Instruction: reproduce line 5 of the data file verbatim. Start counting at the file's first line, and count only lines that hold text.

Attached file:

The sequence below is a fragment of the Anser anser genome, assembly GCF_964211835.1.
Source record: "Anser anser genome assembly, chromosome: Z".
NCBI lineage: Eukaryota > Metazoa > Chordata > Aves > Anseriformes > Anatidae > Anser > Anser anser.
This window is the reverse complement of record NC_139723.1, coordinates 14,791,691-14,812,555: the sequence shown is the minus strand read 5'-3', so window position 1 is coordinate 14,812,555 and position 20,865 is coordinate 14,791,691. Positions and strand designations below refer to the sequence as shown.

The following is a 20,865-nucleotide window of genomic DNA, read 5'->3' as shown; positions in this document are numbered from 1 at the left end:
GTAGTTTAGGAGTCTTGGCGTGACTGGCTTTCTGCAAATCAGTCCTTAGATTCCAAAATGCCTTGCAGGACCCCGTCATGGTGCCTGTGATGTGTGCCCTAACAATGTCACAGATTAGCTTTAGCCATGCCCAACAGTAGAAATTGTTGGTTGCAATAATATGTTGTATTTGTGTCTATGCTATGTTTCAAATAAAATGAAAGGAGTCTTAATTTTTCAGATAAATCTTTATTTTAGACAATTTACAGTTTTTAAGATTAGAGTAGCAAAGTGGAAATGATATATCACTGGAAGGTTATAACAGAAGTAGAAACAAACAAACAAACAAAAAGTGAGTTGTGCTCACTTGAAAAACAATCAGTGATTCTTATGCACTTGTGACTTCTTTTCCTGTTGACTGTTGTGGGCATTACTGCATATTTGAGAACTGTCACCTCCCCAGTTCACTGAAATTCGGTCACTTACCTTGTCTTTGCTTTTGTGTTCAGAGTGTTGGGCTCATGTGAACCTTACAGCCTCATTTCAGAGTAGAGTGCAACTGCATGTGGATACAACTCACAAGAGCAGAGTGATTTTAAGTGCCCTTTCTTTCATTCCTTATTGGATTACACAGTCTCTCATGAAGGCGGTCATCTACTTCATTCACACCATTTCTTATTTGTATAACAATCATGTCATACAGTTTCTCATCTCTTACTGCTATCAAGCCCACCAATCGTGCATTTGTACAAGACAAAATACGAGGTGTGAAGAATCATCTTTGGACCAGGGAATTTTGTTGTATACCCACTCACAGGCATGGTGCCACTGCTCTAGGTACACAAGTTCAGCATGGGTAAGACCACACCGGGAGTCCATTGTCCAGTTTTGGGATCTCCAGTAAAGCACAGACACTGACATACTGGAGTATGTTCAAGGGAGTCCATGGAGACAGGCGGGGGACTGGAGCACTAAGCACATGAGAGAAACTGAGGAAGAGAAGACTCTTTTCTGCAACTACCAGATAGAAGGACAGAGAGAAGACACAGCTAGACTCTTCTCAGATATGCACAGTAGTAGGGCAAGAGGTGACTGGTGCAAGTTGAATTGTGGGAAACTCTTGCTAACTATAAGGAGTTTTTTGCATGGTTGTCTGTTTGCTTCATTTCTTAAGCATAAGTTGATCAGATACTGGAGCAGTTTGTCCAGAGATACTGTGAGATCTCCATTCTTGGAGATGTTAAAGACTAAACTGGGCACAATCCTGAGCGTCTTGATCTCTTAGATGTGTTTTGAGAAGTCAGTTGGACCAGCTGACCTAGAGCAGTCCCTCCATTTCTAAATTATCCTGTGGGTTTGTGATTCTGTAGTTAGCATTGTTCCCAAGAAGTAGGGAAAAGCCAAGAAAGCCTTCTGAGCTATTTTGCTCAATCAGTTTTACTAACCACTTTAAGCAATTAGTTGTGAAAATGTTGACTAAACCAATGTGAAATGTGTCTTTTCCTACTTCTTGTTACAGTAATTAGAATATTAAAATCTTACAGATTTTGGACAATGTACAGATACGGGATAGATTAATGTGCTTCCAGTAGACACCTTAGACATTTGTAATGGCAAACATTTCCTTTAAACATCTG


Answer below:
The following is a 20,865-nucleotide window of genomic DNA, read 5'->3' as shown; positions in this document are numbered from 1 at the left end: